1. Immigration Enforcement Fuels Rise in U.S. Cases: Federal prosecutions reached a record high in the 2009 fiscal year, with the surge driven by a sharp increase in cases filed against immigration violators. The 169,612 federal prosecutions were a jump of nearly 9 percent from the previous year, according to Department of Justice data analyzed by a research center at Syracuse University in a new report. Immigration prosecutions were up nearly 16 percent, and made up more than half of all criminal cases brought by the federal government, the report said.
In a related development, Arizona will transfer illegal immigrants who have been convicted of nonviolent crimes to federal custody for the last three months of their sentences, saving the state the cost of housing them. Under the new plan, which begins Jan. 1, the Immigration and Customs Enforcement agency will take custody of the illegal immigrants pending deportation. The Arizona Department of Corrections said that a total of more than 1,200 prisoners would be moved this fiscal year and next, saving about $5.7 million.
And in another related development, The Nation has come out with an article titled America's Secret ICE Castles which states that Immigration and Customs Enforcement (ICE) is "confining people in 186 unlisted and unmarked subfield offices, many in suburban office parks or commercial spaces revealing no information about their ICE tenants--nary a sign, a marked car or even a US flag...Designed for confining individuals in transit, with no beds or showers, subfield offices are not subject to ICE Detention Standards... ICE says temporary facilities in field or subfield offices are used for 84 percent of all book-ins." The descriptions the author provides of conditions in some of these facilities such as B-18 in Los Angeles are disgraceful. After he closes Guantanamo, perhaps President Obama should also consider taking a look at these ICE facilities if the inhumane treatment of prisoners and violations of basic human rights really have no place in the American judicial system.
2. Obama naming Hispanics to top posts at record pace: The Associated Press reports that President Barack Obama is on track to name more Hispanics to top posts than any of his predecessors, drawing appointees from a wide range of the nation's Latino communities, including Mexicans, Puerto Ricans, Dominicans and Colombians. The president has nominated 49 Hispanics to positions senior enough to require Senate confirmation. So far, 35 have been approved. That compares with a total of 30 approved under Bill Clinton and 34 under George W. Bush during their first 20 months in office, according to U.S. Office of Personnel Management data.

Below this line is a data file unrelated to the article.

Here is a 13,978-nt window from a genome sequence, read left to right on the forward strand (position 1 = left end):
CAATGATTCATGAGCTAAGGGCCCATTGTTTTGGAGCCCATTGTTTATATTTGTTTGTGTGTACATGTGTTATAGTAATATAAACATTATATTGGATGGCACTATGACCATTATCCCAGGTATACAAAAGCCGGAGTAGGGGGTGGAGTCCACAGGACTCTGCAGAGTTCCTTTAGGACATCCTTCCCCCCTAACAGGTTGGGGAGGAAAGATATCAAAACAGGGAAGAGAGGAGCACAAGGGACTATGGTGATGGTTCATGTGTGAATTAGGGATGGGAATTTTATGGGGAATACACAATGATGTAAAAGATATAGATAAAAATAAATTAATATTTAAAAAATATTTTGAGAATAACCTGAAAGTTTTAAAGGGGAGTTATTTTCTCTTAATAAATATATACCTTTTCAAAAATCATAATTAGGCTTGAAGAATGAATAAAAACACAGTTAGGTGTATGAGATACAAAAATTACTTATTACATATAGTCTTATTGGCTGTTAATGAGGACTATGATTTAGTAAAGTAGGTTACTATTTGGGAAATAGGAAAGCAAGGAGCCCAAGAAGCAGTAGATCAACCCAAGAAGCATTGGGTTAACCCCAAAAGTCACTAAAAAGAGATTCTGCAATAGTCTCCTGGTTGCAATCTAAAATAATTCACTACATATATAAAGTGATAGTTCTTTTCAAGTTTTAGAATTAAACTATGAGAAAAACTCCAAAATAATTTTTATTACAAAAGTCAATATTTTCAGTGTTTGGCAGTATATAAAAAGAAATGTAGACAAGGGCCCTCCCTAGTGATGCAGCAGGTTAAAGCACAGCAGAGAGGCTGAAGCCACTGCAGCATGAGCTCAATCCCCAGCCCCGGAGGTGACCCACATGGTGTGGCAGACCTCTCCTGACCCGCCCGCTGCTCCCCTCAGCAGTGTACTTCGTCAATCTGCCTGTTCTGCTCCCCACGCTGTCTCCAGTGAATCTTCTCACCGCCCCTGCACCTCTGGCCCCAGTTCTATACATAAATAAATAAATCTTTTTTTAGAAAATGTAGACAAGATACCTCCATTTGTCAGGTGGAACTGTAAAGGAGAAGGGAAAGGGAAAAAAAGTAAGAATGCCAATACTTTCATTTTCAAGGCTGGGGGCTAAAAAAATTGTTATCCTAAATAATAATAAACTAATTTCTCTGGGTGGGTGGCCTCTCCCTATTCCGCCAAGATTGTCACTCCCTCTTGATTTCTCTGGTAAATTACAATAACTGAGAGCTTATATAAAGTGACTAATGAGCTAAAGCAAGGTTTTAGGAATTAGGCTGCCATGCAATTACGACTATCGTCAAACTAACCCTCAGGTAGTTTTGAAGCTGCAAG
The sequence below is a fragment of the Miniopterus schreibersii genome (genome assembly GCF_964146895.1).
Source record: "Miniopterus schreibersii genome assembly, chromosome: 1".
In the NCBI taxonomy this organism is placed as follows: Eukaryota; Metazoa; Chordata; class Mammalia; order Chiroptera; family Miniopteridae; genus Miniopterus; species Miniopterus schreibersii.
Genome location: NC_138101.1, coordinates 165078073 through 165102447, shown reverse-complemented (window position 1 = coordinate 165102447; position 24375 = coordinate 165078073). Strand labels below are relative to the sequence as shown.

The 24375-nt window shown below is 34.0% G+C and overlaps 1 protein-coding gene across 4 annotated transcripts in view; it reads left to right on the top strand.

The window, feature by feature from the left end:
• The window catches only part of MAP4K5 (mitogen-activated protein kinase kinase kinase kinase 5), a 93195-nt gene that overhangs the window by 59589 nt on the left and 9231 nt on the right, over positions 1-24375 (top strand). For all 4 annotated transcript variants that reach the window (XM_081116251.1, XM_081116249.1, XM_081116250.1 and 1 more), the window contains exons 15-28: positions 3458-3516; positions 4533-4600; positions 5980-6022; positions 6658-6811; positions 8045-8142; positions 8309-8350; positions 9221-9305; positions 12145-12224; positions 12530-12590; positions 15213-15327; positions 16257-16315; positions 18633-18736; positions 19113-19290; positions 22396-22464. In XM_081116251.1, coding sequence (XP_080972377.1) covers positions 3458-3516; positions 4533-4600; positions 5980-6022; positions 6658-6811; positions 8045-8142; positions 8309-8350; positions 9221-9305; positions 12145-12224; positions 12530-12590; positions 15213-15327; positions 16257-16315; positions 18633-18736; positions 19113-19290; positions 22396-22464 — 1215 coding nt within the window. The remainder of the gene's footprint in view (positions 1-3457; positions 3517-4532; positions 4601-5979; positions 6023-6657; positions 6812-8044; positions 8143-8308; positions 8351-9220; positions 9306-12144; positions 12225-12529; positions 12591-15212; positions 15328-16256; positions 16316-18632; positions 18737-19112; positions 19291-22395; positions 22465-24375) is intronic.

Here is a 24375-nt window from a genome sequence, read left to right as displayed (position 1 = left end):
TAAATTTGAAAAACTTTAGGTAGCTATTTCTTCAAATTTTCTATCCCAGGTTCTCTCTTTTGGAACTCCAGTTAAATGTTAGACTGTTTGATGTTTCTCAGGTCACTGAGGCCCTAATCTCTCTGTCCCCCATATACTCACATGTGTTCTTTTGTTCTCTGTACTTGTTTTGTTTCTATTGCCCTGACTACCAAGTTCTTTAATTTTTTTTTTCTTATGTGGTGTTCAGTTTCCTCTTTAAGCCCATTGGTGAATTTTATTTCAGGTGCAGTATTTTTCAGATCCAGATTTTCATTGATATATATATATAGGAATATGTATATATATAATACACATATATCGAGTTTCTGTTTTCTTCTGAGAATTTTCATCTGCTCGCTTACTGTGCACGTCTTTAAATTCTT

3. CAP Sets "Principles for Immigration Reform": A new report by the Center for American Progress argues that our broken immigration system undermines core national interests and must be reformed. The report identifies five principle goals of immigration reform and makes policy recommendations aimed at achieving them:
1. Establish smart enforcement policies and safeguards.
2. Resolve the status of those illegally present in the United States.
3. Create legal channels that are flexible, serve the U.S. interest, and curtail illegal immigration.
4. Protect U.S. workers from globalization’s destabilizing effects.
5. Foster an inclusive American identity.
4. Latino Leaders Use Churches in Census Bid: The New York Times reports that Latino leaders are mobilizing a nationwide drive to urge Hispanics to participate in the 2010 Census, including an intense push this week in evangelical Christian churches. Latino groups contend that there was an undercount of nearly one million Latinos in the 2000 census, affecting the drawing of Congressional districts and the distribution of federal money. Hispanic organizations are far better organized for next year’s census, but they say that if illegal immigrants — an estimated eight million of whom are Latino — are not included, the undercount could be much greater. One study suggests that Congressional delegations in eight states with large Hispanic populations could grow if all Latinos — the nation’s largest minority at some 47 million — are counted.
5. Trail of Dreams: On Jan. 1, four young people will lace up their sneakers and head north from Miami toward the nation's capital along U.S. 1. The group hopes that each step will bring more attention to the fact that thousands of undocumented individuals, many who have lived in the U.S. since they were small children, are barred each year from continuing their education in the U.S. They're calling it the Trail of Dreams, and the youth -- associated with Students Working for Equal Rights and supported by the Florida Immigrant Coalition and Reform Immigration for America -- plan to complete their trek to the National Mall by May 1.
The travelers would like to be joined in Washington by 100,000 supporters who will rally for the passage of the Development, Relief and Education Act for Alien Minors, or the DREAM Act. For more information or to donate to the marchers, please visit the Students Working For Equal Rights Web site.